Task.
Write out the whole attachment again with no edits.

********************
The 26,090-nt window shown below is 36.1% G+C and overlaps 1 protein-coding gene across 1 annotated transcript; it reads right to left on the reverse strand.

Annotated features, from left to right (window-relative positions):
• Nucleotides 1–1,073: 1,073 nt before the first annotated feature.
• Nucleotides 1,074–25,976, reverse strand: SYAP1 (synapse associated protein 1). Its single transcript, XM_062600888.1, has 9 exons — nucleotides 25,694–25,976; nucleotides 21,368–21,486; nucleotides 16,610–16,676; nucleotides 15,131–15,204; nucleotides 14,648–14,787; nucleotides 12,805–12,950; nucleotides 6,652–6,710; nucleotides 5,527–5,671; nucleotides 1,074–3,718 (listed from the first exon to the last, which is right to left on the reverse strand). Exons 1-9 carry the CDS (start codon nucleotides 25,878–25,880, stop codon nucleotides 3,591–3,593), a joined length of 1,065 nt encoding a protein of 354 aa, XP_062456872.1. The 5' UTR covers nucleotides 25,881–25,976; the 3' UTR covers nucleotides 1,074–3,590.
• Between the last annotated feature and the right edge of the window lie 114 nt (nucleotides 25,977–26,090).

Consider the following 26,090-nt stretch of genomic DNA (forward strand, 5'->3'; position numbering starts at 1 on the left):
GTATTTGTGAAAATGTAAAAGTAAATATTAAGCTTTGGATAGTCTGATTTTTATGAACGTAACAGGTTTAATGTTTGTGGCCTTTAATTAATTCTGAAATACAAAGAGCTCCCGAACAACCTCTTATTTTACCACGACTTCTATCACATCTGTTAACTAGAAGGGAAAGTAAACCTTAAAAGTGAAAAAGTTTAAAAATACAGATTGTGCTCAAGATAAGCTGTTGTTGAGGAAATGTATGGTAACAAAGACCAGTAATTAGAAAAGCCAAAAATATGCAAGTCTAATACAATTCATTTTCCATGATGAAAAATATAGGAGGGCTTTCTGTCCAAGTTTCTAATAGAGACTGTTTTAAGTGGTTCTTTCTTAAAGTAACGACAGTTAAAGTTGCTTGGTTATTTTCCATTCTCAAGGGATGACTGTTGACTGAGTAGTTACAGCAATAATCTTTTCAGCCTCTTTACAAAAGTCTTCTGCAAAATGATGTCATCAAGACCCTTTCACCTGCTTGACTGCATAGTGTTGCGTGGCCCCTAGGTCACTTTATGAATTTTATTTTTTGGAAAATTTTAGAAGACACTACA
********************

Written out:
The 26,090-nt window shown below is 36.1% G+C and overlaps 1 protein-coding gene across 1 annotated transcript; it reads right to left on the reverse strand.

Annotated features, from left to right (window-relative positions):
• Nucleotides 1–1,073: 1,073 nt before the first annotated feature.
• Nucleotides 1,074–25,976, reverse strand: SYAP1 (synapse associated protein 1). Its single transcript, XM_062600888.1, has 9 exons — nucleotides 25,694–25,976; nucleotides 21,368–21,486; nucleotides 16,610–16,676; nucleotides 15,131–15,204; nucleotides 14,648–14,787; nucleotides 12,805–12,950; nucleotides 6,652–6,710; nucleotides 5,527–5,671; nucleotides 1,074–3,718 (listed from the first exon to the last, which is right to left on the reverse strand). Exons 1-9 carry the CDS (start codon nucleotides 25,878–25,880, stop codon nucleotides 3,591–3,593), a joined length of 1,065 nt encoding a protein of 354 aa, XP_062456872.1. The 5' UTR covers nucleotides 25,881–25,976; the 3' UTR covers nucleotides 1,074–3,590.
• Between the last annotated feature and the right edge of the window lie 114 nt (nucleotides 25,977–26,090).

Consider the following 26,090-nt stretch of genomic DNA (forward strand, 5'->3'; position numbering starts at 1 on the left):
GTATTTGTGAAAATGTAAAAGTAAATATTAAGCTTTGGATAGTCTGATTTTTATGAACGTAACAGGTTTAATGTTTGTGGCCTTTAATTAATTCTGAAATACAAAGAGCTCCCGAACAACCTCTTATTTTACCACGACTTCTATCACATCTGTTAACTAGAAGGGAAAGTAAACCTTAAAAGTGAAAAAGTTTAAAAATACAGATTGTGCTCAAGATAAGCTGTTGTTGAGGAAATGTATGGTAACAAAGACCAGTAATTAGAAAAGCCAAAAATATGCAAGTCTAATACAATTCATTTTCCATGATGAAAAATATAGGAGGGCTTTCTGTCCAAGTTTCTAATAGAGACTGTTTTAAGTGGTTCTTTCTTAAAGTAACGACAGTTAAAGTTGCTTGGTTATTTTCCATTCTCAAGGGATGACTGTTGACTGAGTAGTTACAGCAATAATCTTTTCAGCCTCTTTACAAAAGTCTTCTGCAAAATGATGTCATCAAGACCCTTTCACCTGCTTGACTGCATAGTGTTGCGTGGCCCCTAGGTCACTTTATGAATTTTATTTTTTGGAAAATTTTAGAAGACACTACA